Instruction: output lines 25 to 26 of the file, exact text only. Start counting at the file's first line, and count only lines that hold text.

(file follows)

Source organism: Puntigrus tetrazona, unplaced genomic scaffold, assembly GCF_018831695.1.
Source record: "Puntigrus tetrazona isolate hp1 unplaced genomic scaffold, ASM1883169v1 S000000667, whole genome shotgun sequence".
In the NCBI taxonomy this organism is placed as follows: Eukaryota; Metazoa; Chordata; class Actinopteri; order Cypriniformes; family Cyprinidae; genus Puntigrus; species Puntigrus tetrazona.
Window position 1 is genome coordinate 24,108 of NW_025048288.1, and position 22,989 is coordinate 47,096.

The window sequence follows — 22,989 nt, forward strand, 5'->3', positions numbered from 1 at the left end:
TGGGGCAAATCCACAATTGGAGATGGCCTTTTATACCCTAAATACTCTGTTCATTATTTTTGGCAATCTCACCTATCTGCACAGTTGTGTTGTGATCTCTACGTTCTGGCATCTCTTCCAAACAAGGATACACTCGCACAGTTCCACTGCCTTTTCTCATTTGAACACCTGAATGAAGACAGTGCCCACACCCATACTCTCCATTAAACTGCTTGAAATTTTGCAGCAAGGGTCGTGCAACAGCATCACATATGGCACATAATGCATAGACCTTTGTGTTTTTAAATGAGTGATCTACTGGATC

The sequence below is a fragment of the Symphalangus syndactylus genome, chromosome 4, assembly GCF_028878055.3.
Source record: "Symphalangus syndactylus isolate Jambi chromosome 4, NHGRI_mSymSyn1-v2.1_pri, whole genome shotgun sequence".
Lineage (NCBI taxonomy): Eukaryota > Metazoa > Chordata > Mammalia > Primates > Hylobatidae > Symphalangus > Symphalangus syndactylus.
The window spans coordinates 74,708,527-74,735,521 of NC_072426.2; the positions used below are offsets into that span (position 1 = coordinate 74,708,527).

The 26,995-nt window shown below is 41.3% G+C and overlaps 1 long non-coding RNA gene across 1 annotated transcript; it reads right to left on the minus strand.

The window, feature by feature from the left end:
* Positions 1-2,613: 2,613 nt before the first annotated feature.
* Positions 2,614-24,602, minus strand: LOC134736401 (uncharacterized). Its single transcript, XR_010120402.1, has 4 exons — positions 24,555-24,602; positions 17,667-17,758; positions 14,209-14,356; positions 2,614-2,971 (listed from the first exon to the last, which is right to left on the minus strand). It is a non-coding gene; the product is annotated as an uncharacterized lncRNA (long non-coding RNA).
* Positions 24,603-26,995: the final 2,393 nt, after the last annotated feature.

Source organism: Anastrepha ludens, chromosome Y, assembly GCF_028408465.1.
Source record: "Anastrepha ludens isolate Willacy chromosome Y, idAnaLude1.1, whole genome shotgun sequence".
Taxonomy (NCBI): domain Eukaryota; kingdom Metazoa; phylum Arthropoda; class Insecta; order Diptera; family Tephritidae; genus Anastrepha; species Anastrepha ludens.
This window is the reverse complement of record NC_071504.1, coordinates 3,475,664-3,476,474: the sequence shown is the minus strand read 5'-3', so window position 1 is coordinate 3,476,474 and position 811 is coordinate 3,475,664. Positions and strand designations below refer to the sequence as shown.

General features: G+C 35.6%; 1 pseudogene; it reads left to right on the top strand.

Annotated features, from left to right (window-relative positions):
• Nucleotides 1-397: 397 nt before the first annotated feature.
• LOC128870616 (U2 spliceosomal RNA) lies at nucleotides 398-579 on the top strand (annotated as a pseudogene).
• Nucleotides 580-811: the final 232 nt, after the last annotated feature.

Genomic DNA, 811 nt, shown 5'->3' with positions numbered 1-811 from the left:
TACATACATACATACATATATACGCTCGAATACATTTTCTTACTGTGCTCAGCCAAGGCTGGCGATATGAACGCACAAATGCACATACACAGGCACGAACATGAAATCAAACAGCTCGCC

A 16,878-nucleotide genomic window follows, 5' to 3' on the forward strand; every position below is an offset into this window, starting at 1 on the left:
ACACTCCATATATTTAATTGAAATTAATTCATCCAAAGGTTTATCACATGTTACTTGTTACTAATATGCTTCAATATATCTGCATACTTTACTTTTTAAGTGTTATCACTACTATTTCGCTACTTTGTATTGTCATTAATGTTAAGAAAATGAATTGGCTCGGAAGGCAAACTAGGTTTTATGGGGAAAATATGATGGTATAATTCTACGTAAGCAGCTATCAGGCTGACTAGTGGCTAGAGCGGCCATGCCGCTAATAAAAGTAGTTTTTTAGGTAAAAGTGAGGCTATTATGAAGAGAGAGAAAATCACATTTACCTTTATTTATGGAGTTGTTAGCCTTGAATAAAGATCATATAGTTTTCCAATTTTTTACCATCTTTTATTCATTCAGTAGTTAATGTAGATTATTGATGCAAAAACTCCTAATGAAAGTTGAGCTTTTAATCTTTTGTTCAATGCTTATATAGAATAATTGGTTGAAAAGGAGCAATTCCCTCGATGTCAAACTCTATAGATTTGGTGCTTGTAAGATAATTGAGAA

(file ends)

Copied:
Genomic DNA, 811 nt, shown 5'->3' with positions numbered 1-811 from the left:
TACATACATACATACATATATACGCTCGAATACATTTTCTTACTGTGCTCAGCCAAGGCTGGCGATATGAACGCACAAATGCACATACACAGGCACGAACATGAAATCAAACAGCTCGCC